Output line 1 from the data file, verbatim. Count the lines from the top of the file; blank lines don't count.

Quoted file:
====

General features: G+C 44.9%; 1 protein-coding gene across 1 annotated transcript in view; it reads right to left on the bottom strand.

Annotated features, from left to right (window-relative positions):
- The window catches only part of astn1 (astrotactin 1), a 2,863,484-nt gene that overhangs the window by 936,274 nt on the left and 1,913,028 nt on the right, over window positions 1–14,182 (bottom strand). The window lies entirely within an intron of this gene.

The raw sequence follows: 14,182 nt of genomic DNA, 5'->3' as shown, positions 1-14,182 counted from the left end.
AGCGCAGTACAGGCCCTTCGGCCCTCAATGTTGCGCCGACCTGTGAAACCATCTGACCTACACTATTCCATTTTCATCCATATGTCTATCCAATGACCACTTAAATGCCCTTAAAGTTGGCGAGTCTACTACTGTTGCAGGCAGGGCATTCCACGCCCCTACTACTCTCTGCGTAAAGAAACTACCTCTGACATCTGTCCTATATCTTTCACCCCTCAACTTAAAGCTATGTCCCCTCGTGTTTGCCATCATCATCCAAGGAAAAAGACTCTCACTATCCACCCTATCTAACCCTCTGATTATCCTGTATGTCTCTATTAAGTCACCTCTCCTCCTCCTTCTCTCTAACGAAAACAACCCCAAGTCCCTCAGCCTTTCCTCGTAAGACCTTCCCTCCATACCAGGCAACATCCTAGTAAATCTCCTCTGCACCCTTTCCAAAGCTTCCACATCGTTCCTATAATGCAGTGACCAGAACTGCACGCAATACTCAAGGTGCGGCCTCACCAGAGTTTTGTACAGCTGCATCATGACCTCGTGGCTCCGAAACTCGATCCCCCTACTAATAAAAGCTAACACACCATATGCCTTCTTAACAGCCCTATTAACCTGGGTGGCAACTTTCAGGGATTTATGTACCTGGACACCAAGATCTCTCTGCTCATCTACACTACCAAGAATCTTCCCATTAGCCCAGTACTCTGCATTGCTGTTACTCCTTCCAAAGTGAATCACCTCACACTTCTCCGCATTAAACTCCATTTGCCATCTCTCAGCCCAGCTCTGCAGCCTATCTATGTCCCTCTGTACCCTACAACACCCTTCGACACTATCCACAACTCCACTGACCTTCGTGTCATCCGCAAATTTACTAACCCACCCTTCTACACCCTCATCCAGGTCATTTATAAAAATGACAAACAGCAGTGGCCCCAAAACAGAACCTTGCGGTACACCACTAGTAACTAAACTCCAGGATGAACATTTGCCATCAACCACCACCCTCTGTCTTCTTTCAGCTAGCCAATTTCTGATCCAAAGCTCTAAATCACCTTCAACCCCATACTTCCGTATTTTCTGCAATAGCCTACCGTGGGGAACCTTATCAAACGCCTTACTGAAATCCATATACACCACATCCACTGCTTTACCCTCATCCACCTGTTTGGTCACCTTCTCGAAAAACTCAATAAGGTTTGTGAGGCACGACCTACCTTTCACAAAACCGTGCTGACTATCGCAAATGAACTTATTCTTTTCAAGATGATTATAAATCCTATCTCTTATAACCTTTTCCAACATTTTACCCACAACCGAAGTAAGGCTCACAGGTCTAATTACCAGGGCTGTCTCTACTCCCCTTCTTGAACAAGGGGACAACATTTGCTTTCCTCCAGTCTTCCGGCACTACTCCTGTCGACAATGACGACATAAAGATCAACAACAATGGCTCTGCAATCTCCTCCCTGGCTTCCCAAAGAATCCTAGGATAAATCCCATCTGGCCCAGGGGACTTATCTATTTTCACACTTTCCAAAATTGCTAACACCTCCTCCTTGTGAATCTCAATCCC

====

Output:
General features: G+C 44.9%; 1 protein-coding gene across 1 annotated transcript in view; it reads right to left on the bottom strand.